Formatting Your Hard Drive
The Format command is called from an MS-DOS prompt and has several options or switches that can be used with it during the format process. Some of these options or switches are for formatting any type of disk regardless of whether it is a floppy disk or a hard drive. A few of them are for removable media (floppy disks) only. Here, we will only be focusing on those switches or options you will use to Format a hard drive. Many times it is difficult, when viewing a web page, to determine where spaces are between characters (letters) and words. We will demonstrate what is referred to as MS-DOS syntax by showing you the correct way to call for the Format command and any switches and then show you the spaces between letters and words by inserting an underscore "_".
As an example, when you see: FORMAT C:
there is a space between the word FORMAT and the C: as in FORMAT_C:
In most situations, there is only one switch that you will use, the /S switch, to transfer the system files to your freshly formatted hard drive.
As an example, at the MS-DOS prompt a:\>, your format command would typically look like this:
FORMAT C: /S
As this would cause the drive to be formatted and the system files transferred from the floppy disk to the hard drive to make it bootable (able to start).
Note the space between the word format and the drive letter and switch c: as this is necessary!
In this instance, after you have partitioned the drive and made the "C" drive active, you would then, with the Startup floppy in floppy drive, type the following:
a:\>format c: and then touch <enter>
Once the format command has started, you will see a number of messages on screen, such as:
Checking existing disk format
(This is a verification that the drive (media) is ready to be formatted)
(This is a verification of either the entire drive size or partition size depending upon how you have configured your hard drive)
xx Percent complete
(This counter will show you the percentage of completion as the format process takes place)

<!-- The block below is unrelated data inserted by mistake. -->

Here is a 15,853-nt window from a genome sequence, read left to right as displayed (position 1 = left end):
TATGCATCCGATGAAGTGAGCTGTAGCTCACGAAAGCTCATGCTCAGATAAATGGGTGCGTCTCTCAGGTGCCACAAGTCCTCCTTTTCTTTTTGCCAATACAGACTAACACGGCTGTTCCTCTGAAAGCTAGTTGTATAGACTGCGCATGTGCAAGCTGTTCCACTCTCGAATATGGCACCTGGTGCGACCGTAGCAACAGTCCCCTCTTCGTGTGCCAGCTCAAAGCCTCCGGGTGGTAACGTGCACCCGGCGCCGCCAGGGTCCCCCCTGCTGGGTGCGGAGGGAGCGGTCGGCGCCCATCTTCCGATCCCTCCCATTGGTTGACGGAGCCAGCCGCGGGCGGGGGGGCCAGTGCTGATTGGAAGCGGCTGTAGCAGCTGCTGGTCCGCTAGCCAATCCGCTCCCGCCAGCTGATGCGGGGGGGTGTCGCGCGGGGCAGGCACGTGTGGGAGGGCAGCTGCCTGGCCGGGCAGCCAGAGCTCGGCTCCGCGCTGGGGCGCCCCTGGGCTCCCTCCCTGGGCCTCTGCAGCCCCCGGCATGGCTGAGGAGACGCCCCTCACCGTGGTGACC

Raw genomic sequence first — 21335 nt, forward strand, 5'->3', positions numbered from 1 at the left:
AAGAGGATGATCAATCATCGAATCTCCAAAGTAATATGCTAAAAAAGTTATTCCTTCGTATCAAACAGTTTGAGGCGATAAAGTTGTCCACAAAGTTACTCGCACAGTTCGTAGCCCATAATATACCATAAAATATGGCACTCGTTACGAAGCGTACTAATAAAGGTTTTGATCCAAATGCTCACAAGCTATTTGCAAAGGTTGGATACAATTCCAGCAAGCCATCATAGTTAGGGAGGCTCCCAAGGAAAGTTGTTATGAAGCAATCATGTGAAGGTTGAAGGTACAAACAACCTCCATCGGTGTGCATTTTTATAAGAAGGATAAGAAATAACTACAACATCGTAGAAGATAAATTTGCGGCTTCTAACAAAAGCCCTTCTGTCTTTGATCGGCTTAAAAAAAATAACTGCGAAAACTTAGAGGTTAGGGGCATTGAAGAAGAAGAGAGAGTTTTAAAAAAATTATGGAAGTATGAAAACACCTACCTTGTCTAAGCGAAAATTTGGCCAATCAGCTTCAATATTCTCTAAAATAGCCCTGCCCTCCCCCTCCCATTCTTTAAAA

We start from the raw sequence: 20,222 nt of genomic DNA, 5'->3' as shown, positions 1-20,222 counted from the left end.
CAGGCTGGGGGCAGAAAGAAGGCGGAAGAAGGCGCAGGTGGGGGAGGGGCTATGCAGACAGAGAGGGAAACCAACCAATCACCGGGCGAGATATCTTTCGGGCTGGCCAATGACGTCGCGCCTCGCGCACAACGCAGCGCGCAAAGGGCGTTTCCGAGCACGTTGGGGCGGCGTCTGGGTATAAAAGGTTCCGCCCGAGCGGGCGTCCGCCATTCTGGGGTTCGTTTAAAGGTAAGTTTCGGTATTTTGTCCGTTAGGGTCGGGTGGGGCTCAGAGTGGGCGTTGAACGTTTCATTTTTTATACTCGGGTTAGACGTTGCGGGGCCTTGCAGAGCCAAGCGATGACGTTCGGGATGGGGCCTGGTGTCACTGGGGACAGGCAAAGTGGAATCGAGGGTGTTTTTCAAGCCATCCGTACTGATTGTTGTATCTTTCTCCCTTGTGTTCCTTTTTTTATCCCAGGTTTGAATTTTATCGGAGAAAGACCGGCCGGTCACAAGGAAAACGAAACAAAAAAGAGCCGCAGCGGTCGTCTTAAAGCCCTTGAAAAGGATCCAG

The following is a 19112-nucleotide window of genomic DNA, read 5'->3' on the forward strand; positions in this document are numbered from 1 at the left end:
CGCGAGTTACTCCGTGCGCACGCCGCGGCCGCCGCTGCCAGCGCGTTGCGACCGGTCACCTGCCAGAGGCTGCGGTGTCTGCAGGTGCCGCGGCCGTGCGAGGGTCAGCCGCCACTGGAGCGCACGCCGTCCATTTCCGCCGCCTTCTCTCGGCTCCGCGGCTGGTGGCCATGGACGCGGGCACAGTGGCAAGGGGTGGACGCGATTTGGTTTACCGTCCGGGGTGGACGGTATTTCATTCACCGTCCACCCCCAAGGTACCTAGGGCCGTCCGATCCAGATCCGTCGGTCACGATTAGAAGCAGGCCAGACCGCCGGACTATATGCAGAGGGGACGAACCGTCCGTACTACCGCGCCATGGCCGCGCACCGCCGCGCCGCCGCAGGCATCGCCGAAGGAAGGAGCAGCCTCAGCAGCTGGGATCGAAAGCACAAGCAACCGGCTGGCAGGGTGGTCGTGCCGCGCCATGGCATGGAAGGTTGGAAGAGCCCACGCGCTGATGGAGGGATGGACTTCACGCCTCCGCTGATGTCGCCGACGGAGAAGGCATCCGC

(This notification should be somewhat obvious, in that it informs you that the format process has completed.
If, however, the format
halts for any reason at this stage, it is normally an indicator that there is something
wrong with the drive.
If this occurs, and the drive is new, you should contact your supplier, and if the drive is beyond the warranty period, it may need to be replaced.
(This is a notification that the system files, those files necessary to make the drive bootable or able to start on its own, have been transferred from the floppy to the hard drive)
Volume label (11 characters, ENTER for none)
(This enables you to name the specific partition or drive in order for you to identify it should you need to from within Windows.
xxxxxx bytes total disk space
(This is a notification of the total disk (or partition) space in bytes)
xxxxxx bytes available on disk
(After accounting for space allocated to bad clusters on the drive as well as space allocated for system boot files, this informs you of the net available space in bytes that you can use)
xxx bytes in each allocation unit
(Depending upon how you have partitioned your hard drive and whether you have used FAT 16 or FAT 32, this will indicate the final number of bytes in the respective allocation unit. An allocation unit is a cluster)
xxxxxxx allocation units available on disk.
(This indicates the total number of allocation units or clusters across the entire disk or partition)
Volume serial number is XXXX-XXXX
(This is a random serial number designated by the MS-DOS format process)